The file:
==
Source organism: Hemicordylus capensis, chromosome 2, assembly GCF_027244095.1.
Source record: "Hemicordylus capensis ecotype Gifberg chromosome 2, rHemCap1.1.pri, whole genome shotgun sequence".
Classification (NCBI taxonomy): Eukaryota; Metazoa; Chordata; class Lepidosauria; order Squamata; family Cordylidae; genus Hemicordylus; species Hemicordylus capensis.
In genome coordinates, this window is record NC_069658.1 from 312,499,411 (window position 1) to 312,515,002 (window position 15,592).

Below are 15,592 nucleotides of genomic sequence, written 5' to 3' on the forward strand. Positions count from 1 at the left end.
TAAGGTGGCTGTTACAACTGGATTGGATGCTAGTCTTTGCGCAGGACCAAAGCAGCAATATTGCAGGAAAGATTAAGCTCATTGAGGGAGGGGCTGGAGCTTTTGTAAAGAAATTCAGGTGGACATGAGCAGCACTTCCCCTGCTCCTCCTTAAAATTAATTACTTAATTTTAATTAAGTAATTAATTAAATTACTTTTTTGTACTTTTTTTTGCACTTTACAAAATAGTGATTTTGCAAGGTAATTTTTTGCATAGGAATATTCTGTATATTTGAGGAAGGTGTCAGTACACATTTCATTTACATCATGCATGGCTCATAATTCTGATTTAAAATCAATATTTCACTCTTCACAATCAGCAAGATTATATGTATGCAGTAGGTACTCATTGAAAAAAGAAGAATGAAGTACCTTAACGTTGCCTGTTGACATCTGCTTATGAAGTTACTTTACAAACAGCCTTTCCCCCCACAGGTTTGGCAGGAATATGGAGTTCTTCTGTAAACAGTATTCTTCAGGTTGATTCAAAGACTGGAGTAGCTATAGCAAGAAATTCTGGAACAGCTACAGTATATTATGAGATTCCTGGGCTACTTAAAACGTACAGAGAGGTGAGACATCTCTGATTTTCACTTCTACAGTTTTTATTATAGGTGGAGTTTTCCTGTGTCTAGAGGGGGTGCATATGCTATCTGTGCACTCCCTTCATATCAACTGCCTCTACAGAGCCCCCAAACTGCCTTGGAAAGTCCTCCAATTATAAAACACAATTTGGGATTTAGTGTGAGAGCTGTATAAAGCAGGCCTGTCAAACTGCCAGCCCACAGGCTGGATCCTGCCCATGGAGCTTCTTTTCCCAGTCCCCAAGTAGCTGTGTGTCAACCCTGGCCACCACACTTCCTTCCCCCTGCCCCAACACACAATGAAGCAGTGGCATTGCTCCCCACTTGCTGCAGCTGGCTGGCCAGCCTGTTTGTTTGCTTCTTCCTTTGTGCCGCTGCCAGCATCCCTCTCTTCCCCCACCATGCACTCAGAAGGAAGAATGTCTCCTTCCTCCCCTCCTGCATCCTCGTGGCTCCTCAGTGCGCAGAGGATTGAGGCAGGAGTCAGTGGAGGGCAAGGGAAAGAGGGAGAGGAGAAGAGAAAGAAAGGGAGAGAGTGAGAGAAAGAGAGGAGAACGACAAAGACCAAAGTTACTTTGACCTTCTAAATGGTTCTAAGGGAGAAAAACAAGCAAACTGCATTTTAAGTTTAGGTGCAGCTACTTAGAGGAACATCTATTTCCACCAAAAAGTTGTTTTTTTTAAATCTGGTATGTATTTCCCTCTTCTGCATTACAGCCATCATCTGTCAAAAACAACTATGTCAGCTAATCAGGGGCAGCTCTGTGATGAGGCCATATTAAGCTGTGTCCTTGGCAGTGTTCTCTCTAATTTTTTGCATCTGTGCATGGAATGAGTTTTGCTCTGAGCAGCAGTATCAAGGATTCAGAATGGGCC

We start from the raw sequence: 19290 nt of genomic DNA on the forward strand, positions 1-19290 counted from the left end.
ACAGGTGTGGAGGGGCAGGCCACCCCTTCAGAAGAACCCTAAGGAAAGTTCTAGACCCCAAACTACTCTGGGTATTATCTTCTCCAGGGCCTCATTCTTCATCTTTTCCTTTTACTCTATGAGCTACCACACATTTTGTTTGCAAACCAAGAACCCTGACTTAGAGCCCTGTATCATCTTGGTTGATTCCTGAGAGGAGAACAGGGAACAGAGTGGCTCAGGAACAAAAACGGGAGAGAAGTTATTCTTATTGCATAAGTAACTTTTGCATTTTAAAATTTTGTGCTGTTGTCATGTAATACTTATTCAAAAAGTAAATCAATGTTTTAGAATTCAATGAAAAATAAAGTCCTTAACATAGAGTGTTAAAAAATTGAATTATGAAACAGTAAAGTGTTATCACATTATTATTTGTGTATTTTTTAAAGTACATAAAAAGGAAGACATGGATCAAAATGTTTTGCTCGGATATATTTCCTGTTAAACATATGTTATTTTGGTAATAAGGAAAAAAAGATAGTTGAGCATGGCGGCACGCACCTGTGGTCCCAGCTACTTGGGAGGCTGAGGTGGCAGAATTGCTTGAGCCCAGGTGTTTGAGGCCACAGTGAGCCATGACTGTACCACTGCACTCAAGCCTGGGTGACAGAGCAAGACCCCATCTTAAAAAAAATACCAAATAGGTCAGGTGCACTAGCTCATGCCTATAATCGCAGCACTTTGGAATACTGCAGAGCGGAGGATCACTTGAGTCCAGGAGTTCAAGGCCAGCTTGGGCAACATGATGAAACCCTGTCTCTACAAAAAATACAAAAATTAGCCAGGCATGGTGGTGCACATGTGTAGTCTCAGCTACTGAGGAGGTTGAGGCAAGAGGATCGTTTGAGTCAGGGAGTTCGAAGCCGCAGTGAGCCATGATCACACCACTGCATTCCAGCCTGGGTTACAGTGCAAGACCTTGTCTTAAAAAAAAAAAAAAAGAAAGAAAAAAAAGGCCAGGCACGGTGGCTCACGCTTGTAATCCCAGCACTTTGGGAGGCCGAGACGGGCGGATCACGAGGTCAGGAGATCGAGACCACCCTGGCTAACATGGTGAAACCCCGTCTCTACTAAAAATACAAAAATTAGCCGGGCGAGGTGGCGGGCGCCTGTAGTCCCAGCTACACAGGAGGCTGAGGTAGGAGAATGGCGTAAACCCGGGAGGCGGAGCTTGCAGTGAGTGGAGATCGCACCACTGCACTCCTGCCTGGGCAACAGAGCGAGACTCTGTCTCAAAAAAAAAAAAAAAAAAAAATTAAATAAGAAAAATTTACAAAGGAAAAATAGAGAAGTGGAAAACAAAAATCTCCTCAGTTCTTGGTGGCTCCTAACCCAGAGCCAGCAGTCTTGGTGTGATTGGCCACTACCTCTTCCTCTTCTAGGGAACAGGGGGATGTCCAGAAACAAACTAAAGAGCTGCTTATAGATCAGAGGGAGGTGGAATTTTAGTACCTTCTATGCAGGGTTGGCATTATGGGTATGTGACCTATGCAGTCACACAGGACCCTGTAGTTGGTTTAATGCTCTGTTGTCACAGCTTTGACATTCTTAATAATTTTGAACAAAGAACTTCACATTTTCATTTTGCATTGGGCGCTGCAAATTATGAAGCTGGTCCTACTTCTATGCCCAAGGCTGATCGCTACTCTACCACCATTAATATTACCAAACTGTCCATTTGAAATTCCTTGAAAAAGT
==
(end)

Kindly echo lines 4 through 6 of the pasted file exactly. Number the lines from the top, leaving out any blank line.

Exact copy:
In genome coordinates, this window is record NC_069658.1 from 312,499,411 (window position 1) to 312,515,002 (window position 15,592).

Below are 15,592 nucleotides of genomic sequence, written 5' to 3' on the forward strand. Positions count from 1 at the left end.
TAAGGTGGCTGTTACAACTGGATTGGATGCTAGTCTTTGCGCAGGACCAAAGCAGCAATATTGCAGGAAAGATTAAGCTCATTGAGGGAGGGGCTGGAGCTTTTGTAAAGAAATTCAGGTGGACATGAGCAGCACTTCCCCTGCTCCTCCTTAAAATTAATTACTTAATTTTAATTAAGTAATTAATTAAATTACTTTTTTGTACTTTTTTTTGCACTTTACAAAATAGTGATTTTGCAAGGTAATTTTTTGCATAGGAATATTCTGTATATTTGAGGAAGGTGTCAGTACACATTTCATTTACATCATGCATGGCTCATAATTCTGATTTAAAATCAATATTTCACTCTTCACAATCAGCAAGATTATATGTATGCAGTAGGTACTCATTGAAAAAAGAAGAATGAAGTACCTTAACGTTGCCTGTTGACATCTGCTTATGAAGTTACTTTACAAACAGCCTTTCCCCCCACAGGTTTGGCAGGAATATGGAGTTCTTCTGTAAACAGTATTCTTCAGGTTGATTCAAAGACTGGAGTAGCTATAGCAAGAAATTCTGGAACAGCTACAGTATATTATGAGATTCCTGGGCTACTTAAAACGTACAGAGAGGTGAGACATCTCTGATTTTCACTTCTACAGTTTTTATTATAGGTGGAGTTTTCCTGTGTCTAGAGGGGGTGCATATGCTATCTGTGCACTCCCTTCATATCAACTGCCTCTACAGAGCCCCCAAACTGCCTTGGAAAGTCCTCCAATTATAAAACACAATTTGGGATTTAGTGTGAGAGCTGTATAAAGCAGGCCTGTCAAACTGCCAGCCCACAGGCTGGATCCTGCCCATGGAGCTTCTTTTCCCAGTCCCCAAGTAGCTGTGTGTCAACCCTGGCCACCACACTTCCTTCCCCCTGCCCCAACACACAATGAAGCAGTGGCATTGCTCCCCACTTGCTGCAGCTGGCTGGCCAGCCTGTTTGTTTGCTTCTTCCTTTGTGCCGCTGCCAGCATCCCTCTCTTCCCCCACCATGCACTCAGAAGGAAGAATGTCTCCTTCCTCCCCTCCTGCATCCTCGTGGCTCCTCAGTGCGCAGAGGATTGAGGCAGGAGTCAGTGGAGGGCAAGGGAAAGAGGGAGAGGAGAAGAGAAAGAAAGGGAGAGAGTGAGAGAAAGAGAGGAGAACGACAAAGACCAAAGTTACTTTGACCTTCTAAATGGTTCTAAGGGAGAAAAACAAGCAAACTGCATTTTAAGTTTAGGTGCAGCTACTTAGAGGAACATCTATTTCCACCAAAAAGTTGTTTTTTTTAAATCTGGTATGTATTTCCCTCTTCTGCATTACAGCCATCATCTGTCAAAAACAACTATGTCAGCTAATCAGGGGCAGCTCTGTGATGAGGCCATATTAAGCTGTGTCCTTGGCAGTGTTCTCTCTAATTTTTTGCATCTGTGCATGGAATGAGTTTTGCTCTGAGCAGCAGTATCAAGGATTCAGAATGGGCC